Former Maryland men's basketball coach Gary Williams first walked into Cole Field House 50 years ago. A high school senior at the time, Williams had been invited to College Park from his home in South Jersey by coach Bud Millikan to watch the 1963 NCAA tournament East Regional.
"I had seen the Palestra in Philadelphia, which was 9,000 [capacity], but this was 14,000," Williams recalled this week. "I walked in from the street on the top level. It kind of took your breath away."
As much as Williams liked the school and its coach, he fell in love with what was then an 18-year-old building that was among the best and biggest college basketball venues in the country. A half-century later, the love affair between Williams and Cole Field House has outlasted his own career.
Williams, Lefty Driesell and other Maryland men's and women's basketball luminaries will return Friday night when the teams hold Maryland Madness at the venerable building, which has been sold out. The doors will open at 5:30 p.m. for an autograph session, which will be followed by an alumni game and intrasquad scrimmages for Mark Turgeon's current men's team and Brenda Frese's women's team.
It marks the first major basketball event held at Cole Field House since the teams moved to Comcast Center after the 2001-2002 season.
"It was unique," Williams said. "There's very few, probably only a handful of other buildings [that compare to it]: Pauley Pavilion [at UCLA], Cameron [Indoor Stadium at Duke], Allen Field House [at Kansas]. What building had two Final Fours [played there]? There was no more historic game played [than the 1966 championship game between Kentucky and Texas-Western]."
Turgeon grew up cherishing a similar tradition at Kansas and later played for the Jayhawks. He said this week that even he has been surprised by the level of excitement among fans since the announcement was made last month to hold Maryland Madness — the continuation of the Midnight Madness event started by Driesell in 1971 — at Cole Field House.
"I think it's a little more than I anticipated. I expected people to be excited — [they're] probably a little more than I thought, which is great," Turgeon said. "We need a sellout Friday. We need it to be jammed for me to do what I want to do — what I want to do down the road in Cole Field House."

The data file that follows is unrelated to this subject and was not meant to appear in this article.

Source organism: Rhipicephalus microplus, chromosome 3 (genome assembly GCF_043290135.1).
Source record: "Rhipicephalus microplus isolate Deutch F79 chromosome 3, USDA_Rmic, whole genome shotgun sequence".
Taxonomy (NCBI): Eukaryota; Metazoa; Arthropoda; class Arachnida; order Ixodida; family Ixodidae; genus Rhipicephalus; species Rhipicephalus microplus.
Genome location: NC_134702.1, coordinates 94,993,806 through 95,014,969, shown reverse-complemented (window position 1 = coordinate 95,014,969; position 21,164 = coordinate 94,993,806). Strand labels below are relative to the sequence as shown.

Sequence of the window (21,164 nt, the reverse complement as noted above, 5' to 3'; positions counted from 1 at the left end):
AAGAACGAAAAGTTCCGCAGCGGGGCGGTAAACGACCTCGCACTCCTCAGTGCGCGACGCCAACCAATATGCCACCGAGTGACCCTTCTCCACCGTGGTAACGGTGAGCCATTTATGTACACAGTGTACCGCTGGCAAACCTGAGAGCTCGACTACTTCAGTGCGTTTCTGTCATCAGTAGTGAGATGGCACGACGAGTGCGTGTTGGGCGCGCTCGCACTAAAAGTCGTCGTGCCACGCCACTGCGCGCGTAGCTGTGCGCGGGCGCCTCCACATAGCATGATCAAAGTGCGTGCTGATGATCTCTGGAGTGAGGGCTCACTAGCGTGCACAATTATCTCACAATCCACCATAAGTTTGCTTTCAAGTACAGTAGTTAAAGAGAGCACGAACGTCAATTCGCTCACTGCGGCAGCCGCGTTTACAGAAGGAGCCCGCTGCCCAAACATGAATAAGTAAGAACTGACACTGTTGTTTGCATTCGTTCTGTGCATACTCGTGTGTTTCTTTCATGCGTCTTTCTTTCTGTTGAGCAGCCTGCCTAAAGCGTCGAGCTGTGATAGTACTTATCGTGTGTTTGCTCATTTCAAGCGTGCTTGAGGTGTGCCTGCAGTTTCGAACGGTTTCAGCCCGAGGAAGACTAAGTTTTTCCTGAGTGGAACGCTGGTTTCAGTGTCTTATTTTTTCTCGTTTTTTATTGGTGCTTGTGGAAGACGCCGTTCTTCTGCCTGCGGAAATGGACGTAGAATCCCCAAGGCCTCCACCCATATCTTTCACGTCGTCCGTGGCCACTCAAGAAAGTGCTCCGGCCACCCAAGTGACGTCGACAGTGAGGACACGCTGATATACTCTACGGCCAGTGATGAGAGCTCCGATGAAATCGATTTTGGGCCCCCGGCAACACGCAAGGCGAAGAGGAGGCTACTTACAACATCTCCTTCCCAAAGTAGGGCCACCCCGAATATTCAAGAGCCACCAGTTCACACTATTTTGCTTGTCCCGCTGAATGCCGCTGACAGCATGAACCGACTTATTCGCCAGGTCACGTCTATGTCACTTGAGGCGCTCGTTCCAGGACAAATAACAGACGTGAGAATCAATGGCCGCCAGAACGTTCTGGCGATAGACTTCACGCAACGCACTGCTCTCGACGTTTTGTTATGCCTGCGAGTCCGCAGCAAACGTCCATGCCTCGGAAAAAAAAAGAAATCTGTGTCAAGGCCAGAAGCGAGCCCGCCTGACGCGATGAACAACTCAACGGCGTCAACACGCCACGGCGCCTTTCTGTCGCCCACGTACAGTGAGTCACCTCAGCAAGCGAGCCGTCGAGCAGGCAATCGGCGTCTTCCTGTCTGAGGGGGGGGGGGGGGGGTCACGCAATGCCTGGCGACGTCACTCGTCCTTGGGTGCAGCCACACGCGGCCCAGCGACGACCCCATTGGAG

Turgeon said in an ESPN podcast last month that he was exploring the possibility of playing the team's Dec. 21 game against Boston University at Cole Field House. Sources familiar with the situation say those plans were quickly scuttled. Turgeon said at the ACC's media day Wednesday that he believes issues such as ticket distribution for season-ticket holders and some renovations could be worked out down the road in order to hold regular season games at Cole.
"I know they need to put some stuff into it," Turgeon said. "Buildings have become so fan-friendly, I think Maryland fans would suck it up for a night for that. I don't know if the scoreboard's up to code. I know a few seats are not up to code, the bathrooms. I know there's a few things they're going to have to do. I think in the end it will still be [worth it]."
Nathan Pine, Maryland's deputy athletic director for external affairs, said the idea to move Friday's event to Cole Field House was hatched in the spring. After tickets were put on sale recently, more than 13,000 were quickly gobbled up by season-ticket holders and students who were barely in grade school when the last game was played there.
"At the end of the day, a lot of folks have talked about going back into Cole Field House, and [athletic director] Kevin Anderson was the one who said, 'Look into it, and let's explore the option to see what it would take to do it,'" Pine said. "He got the ball rolling. But it was certainly not an original idea. It was something that our folks [various departments on campus] and our fans have talked about for a long time."